Three police officers facing charges over a jailhouse sex-viewing incident have been denied legal defence funding by the RCMP commissioner in Ottawa.
The denial of funding leaves the officers without legal counsel — all three defence lawyers who were retained have withdrawn their services — a setback that had Judge Chris Cleaveley reluctantly agreeing Tuesday to adjourn a pre-trial conference on the case.
Cpl. Kenneth Brown, Const. Evan Elgee and Const. Stephen Zaharia, along with civilian jail guard David Tompkins, face one count each of breach of trust as a result of the August 2010 incident at the city detachment. Two women in custody, who did not know one another, had sex in an RCMP cell, which was witnessed by the four accused via video.
Crown prosecutor Winston Sayson, who addressed the court by phone from Vancouver on Tuesday, said refusal of funding is another setback for a case already delayed. No explanation for the decision was offered in court.
RCMP Commissioner Bob Paulson is the only one with authority to approve or deny defence funding for members.
"This kind of puts us in a holding pattern until we find someone," Sayson said. "This means they're waiving their right to a trial within a reasonable time."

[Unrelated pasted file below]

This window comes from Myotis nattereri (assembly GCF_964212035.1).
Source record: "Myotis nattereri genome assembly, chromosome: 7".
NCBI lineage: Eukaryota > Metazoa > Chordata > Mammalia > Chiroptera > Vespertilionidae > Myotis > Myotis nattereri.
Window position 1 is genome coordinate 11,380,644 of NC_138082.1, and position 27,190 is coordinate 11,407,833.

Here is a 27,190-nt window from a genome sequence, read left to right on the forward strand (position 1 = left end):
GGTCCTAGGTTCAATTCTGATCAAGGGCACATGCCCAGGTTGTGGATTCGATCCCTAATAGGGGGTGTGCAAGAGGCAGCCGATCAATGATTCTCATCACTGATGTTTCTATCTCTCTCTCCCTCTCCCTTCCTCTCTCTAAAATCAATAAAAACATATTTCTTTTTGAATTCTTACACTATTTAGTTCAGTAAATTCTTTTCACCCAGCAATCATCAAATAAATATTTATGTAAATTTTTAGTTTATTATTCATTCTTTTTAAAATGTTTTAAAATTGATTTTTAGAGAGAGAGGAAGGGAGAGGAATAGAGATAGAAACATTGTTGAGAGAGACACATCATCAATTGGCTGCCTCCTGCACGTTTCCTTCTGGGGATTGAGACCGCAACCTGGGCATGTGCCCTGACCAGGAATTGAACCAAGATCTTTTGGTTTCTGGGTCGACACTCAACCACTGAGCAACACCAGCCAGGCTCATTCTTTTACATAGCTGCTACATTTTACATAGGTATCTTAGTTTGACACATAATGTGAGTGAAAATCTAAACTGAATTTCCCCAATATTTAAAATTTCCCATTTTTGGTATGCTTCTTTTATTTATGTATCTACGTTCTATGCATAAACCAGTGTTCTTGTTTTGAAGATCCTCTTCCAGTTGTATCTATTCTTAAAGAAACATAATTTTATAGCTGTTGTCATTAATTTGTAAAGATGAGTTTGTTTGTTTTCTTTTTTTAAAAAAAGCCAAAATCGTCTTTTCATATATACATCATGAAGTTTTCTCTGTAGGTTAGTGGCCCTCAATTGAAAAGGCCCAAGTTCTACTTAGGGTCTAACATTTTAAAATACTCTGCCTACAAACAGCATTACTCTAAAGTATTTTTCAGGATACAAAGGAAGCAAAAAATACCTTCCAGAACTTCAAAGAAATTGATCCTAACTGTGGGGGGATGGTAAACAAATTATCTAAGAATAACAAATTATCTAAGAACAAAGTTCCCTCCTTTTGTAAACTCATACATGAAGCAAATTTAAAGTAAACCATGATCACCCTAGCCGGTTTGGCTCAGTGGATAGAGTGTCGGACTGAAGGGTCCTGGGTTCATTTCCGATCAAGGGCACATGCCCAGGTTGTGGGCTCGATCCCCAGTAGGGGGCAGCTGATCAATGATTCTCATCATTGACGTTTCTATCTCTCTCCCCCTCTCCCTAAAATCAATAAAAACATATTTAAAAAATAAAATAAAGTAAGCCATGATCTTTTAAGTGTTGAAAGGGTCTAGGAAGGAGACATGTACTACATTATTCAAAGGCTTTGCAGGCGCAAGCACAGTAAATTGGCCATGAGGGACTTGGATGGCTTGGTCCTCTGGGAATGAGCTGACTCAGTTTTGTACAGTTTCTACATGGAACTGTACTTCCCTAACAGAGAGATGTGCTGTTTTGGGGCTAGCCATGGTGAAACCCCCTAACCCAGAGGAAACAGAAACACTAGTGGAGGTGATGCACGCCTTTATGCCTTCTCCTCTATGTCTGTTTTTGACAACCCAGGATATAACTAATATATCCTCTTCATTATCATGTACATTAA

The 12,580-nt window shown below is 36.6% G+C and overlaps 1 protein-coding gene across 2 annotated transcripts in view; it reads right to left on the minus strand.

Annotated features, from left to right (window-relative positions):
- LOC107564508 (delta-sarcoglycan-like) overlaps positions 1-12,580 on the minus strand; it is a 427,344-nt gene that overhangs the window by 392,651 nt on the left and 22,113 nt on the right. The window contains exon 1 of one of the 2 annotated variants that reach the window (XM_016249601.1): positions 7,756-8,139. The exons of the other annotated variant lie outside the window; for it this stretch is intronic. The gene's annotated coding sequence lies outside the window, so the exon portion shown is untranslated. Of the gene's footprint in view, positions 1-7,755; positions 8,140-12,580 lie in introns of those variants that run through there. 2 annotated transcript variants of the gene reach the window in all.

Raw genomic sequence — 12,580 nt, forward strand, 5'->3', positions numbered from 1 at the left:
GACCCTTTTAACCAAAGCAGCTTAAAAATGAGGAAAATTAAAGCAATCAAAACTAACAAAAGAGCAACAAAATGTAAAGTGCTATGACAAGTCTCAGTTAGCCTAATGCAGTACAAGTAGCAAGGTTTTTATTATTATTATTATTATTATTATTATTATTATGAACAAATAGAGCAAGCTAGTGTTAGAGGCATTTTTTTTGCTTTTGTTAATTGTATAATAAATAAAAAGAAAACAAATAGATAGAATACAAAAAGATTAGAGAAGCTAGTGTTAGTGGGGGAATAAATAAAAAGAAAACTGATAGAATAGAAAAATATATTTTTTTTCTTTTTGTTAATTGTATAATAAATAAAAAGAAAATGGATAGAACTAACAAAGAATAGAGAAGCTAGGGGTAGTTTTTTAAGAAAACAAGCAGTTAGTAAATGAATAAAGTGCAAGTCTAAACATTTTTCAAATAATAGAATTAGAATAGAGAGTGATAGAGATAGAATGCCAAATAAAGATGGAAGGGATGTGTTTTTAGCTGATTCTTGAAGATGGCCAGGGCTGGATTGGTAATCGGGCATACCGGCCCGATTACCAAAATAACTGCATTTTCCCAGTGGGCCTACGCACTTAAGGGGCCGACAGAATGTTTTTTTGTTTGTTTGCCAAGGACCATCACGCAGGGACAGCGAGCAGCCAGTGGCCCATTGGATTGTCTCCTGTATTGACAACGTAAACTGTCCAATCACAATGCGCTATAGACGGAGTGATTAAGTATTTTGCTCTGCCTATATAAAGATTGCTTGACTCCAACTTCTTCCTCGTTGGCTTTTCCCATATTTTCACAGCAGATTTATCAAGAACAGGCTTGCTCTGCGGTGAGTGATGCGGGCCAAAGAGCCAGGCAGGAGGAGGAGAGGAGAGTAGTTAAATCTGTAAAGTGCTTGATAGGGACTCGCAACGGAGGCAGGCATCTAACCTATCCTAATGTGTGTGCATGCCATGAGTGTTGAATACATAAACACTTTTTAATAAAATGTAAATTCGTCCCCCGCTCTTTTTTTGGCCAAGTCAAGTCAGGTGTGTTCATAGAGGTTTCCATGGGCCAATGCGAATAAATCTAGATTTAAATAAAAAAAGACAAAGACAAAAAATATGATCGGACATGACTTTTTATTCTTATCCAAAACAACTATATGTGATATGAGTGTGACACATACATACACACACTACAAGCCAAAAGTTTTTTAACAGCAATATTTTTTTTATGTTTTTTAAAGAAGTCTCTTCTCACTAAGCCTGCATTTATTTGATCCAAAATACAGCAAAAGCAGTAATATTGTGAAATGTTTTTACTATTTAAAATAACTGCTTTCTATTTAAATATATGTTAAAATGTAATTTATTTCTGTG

Julian Van Der Walle, a Salmon Arm lawyer representing Tompkins, took no position on the adjournment.
The judge was concerned that the delay might mean a preliminary inquiry would also have to be postponed. The trial is expected to begin in September.
"It's obvious the relationship between defence counsel and the accused has broken down," Cleaveley said. "It's my view they all need to be represented by counsel for an effective presentation and arguments at the preliminary inquiry."
The matter was adjourned until a pre-trial conference set for Aug. 23. That stage of the proceedings is expected to last two weeks and involve about 15 witnesses testifying on behalf of the Crown.
The case has so far encountered a succession of hurdles.
Lawyers who were representing the officers applied for a publication ban on the preliminary hearing in early June. They abandoned that after The Daily News objected. When they next gathered on June 15, the lawyers refused to sign a promise to keep the jailhouse video strictly private.